Coccidiosis is a substantial problem, causing an important economic impact on livestock and, although the sheep industry is a traditional activity in Rio Grande do Sul, the epidemiology data of this parasitosis in the state are scarce, especially in the southern region.

Given that, the aim of this study was to estimate the frequency of Eimeria species in lambs from the southern Rio Grande do Sul state, Brazil.

Materials and Methods

All procedures performed in this study were approved by the Ethics Commission on Animal Experimentation of the Federal University of Pelotas under protocol number 15450/2018.

A cross-sectional epidemiological study was carried out on 19 ruminant farms from 8 cities of the southern Rio Grande do Sul state, Brazil (Fig.1). The minimum sample size (n=246) was estimated, with EpiInfoTM epidemiological calculators, based on the sheep population (n=499,898) of the study area (IBGE 2019IBGE 2019. Censo Agropecuário 2017. Censo Agropec., Rio de Janeiro, 8:1-105. ). A confidence level of 95% and statistical error of 5% were considered.

Fig.1.
Municipalities from the southern Rio Grande do Sul state where lamb stool samples were collected for the detection of Eimeria in 2018 and 2019.

From August 2018 to September 2019, stool samples were collected directly from the rectum of 248 animals, which represented at least 10% of the total lambs from each farm. Analyzed farms adopted an intensive, extensive or semi-extensive production system. Animals enrolled in this study were observed for the presence of clinical signs related to coccidiosis (low body condition, diarrhea, apathy, and emaciation).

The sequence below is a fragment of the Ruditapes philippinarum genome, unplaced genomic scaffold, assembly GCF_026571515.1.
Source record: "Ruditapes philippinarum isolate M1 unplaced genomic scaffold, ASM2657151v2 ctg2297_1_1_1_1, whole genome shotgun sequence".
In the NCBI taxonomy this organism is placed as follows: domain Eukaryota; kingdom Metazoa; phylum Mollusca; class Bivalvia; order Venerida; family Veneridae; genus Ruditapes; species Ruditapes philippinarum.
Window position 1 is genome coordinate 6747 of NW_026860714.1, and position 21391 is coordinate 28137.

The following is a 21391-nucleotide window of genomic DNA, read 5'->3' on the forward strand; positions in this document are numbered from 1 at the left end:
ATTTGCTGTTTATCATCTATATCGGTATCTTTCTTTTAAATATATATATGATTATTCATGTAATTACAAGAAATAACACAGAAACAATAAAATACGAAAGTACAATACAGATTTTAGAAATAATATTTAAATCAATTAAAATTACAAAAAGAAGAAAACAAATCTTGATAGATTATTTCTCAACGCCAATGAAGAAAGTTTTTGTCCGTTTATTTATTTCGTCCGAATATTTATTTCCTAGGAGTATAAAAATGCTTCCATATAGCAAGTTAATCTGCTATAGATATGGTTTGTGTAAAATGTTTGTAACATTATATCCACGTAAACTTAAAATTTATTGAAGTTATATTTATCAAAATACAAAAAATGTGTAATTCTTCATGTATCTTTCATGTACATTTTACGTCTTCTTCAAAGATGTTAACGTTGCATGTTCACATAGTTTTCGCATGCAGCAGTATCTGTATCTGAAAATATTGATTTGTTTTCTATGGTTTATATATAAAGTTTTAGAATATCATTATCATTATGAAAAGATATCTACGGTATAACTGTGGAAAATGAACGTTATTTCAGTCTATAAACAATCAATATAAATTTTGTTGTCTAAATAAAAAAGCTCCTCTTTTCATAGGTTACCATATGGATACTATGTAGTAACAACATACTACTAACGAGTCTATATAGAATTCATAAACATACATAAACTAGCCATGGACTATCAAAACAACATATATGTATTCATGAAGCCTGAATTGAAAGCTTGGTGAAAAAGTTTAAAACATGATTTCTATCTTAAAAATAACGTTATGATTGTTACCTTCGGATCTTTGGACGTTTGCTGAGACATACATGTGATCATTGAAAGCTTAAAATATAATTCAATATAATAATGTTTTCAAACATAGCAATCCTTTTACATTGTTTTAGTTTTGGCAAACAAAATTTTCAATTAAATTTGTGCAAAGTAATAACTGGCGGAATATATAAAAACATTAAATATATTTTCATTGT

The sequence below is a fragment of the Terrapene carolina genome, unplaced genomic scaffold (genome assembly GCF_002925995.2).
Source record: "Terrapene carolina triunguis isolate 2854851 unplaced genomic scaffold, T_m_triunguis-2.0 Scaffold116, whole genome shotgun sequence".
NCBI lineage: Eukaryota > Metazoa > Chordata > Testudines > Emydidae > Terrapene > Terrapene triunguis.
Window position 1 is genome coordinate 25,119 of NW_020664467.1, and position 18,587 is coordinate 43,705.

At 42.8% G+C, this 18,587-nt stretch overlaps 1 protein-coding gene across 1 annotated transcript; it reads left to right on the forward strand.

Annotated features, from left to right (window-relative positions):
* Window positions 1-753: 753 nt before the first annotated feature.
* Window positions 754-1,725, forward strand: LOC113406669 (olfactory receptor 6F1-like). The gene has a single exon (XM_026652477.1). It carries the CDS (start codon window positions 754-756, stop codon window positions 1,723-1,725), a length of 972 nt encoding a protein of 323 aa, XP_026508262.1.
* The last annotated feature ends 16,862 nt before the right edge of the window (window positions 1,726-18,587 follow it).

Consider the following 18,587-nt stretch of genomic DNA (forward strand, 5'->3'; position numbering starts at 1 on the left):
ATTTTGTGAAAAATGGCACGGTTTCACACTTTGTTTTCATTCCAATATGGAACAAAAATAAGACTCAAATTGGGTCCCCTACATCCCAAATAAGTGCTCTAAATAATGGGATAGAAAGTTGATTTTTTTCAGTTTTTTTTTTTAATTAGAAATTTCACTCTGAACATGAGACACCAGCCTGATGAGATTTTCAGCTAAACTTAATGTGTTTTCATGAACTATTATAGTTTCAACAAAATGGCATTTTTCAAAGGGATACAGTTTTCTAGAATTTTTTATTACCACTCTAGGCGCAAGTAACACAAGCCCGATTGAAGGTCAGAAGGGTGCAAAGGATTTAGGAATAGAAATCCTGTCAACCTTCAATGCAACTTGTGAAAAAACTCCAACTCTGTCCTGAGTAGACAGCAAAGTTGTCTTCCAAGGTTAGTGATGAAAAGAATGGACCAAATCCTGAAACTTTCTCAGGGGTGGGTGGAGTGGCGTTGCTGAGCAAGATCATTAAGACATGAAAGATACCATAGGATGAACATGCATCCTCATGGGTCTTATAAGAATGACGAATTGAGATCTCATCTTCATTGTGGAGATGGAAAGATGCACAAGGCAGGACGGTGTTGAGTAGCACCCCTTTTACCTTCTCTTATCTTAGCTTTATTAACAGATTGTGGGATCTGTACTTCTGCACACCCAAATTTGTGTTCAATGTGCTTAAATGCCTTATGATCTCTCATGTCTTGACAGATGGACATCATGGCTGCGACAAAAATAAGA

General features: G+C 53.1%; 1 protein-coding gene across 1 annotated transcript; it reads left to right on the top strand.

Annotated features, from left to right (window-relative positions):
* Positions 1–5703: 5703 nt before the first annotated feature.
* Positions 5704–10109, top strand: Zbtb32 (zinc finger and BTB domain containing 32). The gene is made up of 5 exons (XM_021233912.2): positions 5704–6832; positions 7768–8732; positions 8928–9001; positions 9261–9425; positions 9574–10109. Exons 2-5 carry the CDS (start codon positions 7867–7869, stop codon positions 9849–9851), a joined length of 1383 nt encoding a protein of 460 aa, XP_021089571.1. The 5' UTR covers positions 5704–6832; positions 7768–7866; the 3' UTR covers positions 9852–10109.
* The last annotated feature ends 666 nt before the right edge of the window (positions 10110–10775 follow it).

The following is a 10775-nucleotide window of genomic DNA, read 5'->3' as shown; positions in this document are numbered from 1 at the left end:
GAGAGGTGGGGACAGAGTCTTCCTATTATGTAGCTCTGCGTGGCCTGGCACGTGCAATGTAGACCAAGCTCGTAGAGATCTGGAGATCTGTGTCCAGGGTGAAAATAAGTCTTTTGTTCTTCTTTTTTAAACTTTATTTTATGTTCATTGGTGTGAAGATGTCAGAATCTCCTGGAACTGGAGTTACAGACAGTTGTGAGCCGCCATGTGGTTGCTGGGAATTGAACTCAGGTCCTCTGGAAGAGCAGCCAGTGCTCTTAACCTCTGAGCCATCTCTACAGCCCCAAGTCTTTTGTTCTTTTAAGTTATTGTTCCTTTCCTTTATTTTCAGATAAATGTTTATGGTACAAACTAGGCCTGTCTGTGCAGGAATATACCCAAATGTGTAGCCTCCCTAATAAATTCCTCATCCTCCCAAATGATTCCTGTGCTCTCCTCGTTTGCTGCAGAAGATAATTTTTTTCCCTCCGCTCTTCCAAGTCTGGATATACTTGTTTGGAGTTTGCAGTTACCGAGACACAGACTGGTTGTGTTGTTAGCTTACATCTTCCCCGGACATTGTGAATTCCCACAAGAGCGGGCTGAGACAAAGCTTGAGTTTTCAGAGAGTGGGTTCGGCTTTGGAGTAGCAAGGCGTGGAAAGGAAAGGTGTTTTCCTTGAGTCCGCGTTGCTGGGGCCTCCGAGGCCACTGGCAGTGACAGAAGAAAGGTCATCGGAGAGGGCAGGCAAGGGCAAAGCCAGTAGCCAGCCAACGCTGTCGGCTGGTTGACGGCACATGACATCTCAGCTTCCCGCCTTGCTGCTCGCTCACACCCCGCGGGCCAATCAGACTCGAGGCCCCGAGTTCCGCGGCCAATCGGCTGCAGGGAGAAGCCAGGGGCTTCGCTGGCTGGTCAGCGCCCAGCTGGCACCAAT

The samples were examined for the presence and number of oocysts per gram (OPG) of feces using the modified Gordon & Whitlock technique (Ueno & Gonçalves 1998Ueno H. & Gonçalves P.C. 1998. Manual para Diagnóstico das Helmintoses de Ruminantes. 4ª ed. JICA, Tokyo, p.16-18.). Subsequently, positive samples from each farm were pooled and stored in Falcon tubes containing 2.5% potassium dichromate (K2Cr2O7), which were regularly moved in order to allow oxygenation and kept at room temperature for ten days until sporulation of Eimeria oocysts was completed (Carrau et al. 2018Carrau T., Silva L.M.R., Pérez D., Failingd K., Martínez-Carrasco C., Macías J., Taubert A., Hermosilla C. & Ruiz de Ybáñez R. 2018. Associated risk factors influencing ovine Eimeria infections in southern Spain. Vet. Parasitol. 263:54-58. <https://dx.doi.org/10.1016/j.vetpar.2018.10.004>
https://doi.org/10.1016/j.vetpar.2018.10...